I’m writing another romantic novel. At the moment I have two characters, a secondary (but pivotal character) and a cracking first chapter. But the rest, as Shakespeare said, is silence.
Working out the plot of story has got to be the hardest task for a writer. So imagine my joy when I found loads of self-help stuff for novelists on the internet. Plotting, it all seems to say, is child’s play. Just follow the advice and you could knock out a scenario in your lunch hour.
The received opinion on writing plots is that they should be character driven. Build your characters and they will take you there, to paraphrase Kevin Costner. Which is pretty good advice, but characters do need some kind of motivation.
Which leads me swiftly on to the ‘what do they want’ school of plotting. Here, the experts advise that you work out what your characters want, allow them to embark on the job of getting it, put obstacles in their way, let them overcome them, hit them with a socking great disaster, and then, ta dah! allow them to pull through into the sunny chapter that finishes with those marvellous words, The End.
I quite like this theory, except that my characters want irritating and intangible things, such as happiness and independence and, since this a romance, lerve. And that’s the problem. In a romance, if two characters fancy each other, the hard bit is not the motivation. It’s keeping it in check. And so you have to think of some sort of sub-plot that’s going to get in the way every time the heroine gets her hand on the knob (down, boy) of the bedroom door. This can be anything, a row over property or an inheritance, or a misunderstanding about other possible lovers (who always turn out to be long lost cousins, or conveniently gay).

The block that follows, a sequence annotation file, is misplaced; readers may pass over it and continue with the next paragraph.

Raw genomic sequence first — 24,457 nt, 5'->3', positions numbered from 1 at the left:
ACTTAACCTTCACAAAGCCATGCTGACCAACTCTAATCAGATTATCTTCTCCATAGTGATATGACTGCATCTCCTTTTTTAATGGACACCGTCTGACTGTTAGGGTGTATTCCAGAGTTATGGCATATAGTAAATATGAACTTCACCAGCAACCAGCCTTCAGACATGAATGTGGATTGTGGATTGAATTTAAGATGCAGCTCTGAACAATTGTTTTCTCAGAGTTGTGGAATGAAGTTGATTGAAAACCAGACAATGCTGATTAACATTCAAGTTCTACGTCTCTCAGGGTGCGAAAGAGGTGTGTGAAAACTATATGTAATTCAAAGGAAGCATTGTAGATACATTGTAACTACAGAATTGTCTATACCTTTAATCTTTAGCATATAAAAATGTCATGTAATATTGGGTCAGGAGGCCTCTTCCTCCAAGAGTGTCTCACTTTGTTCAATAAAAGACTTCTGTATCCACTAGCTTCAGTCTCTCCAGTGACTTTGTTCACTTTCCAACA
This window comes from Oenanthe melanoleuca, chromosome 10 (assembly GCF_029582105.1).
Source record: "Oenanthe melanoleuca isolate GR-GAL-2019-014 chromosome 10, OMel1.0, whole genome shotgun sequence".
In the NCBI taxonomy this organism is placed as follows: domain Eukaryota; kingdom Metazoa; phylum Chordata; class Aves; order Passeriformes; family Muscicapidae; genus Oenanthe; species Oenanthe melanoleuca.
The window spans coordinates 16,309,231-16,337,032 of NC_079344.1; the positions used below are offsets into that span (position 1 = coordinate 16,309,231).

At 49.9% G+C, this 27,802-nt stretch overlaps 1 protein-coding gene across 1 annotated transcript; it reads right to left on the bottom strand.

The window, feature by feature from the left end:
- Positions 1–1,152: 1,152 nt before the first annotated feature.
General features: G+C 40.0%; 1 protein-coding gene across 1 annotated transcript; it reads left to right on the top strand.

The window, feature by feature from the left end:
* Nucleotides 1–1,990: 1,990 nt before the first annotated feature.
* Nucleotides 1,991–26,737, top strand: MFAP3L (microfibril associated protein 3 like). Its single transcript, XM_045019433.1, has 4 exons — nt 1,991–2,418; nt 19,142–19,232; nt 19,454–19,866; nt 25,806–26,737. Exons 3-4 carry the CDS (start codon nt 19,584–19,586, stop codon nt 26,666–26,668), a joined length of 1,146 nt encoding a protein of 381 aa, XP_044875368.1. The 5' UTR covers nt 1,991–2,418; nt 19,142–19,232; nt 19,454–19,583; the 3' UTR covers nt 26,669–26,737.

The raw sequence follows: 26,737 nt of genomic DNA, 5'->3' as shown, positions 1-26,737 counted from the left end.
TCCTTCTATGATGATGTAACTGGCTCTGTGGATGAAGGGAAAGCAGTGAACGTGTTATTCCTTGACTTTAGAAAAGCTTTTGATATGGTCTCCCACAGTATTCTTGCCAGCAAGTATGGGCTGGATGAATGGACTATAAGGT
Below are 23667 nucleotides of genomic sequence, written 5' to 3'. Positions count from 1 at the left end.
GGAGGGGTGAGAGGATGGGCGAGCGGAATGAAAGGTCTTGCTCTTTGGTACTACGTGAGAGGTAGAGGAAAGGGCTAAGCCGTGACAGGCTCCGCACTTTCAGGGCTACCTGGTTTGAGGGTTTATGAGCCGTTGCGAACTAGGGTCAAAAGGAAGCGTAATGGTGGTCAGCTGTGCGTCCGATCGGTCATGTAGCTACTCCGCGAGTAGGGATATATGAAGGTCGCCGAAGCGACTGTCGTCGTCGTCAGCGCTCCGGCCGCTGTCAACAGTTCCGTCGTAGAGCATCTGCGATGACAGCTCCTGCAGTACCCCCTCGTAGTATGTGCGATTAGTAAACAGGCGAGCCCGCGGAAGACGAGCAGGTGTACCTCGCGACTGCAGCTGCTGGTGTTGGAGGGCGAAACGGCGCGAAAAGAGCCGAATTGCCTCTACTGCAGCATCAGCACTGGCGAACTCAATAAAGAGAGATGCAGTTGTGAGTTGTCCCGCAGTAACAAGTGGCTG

I suppose I could be terribly practical and say, well, the hero wants the heroine, on the table, in the library in Chapter Four. She could throw a book at his head, (minor problem), they kiss and make up; but he might then develop concussion on the eve of their wedding and be rushed to hospital (disaster) only for him to wake up at the sound of her voice in Chapter Ten. Actually….wait a minute…that’s not bad (it’s terrible, ed).
Another way of cracking the problem is to look back at your story from the point of view of one of the leading characters, and get them to tell you how they got through. That, on the surface, does sound a bit potty, as you are asking an imaginary person to give you a hand, but looking at things from different perspectives can help. ‘Tell me how you fell in love with so and so, mummy?’ or ‘Tell me how you nabbed the murderer.’
The final way, which in the end is the one I always go for, is after planning your characters and plotting as far as you can, just start writing. The trouble, of course, is the ‘just start writing’ bit. Committing to write at least 50,000 words is hard. And we’d all rather faff about with spider diagrams and five-minute free-writing than get down to the grind. However, as you write and become absorbed, your characters will do stuff that surprises you, and that will open up new possibilities, which hopefully will keep you going at least until the next chapter, and then the next.
So, crack on, dear writer. And if you get stuck, you can always follow the advice of my former editor at Mills and Boon. I was wailing at him because I had got to chapter four and everything had begun to look rather stale, flat and unprofitable. ‘That’s easy,’ he said. ‘Just introduce some mental torture or a bit of sexual tension. That’ll take you through until your brain picks up again.’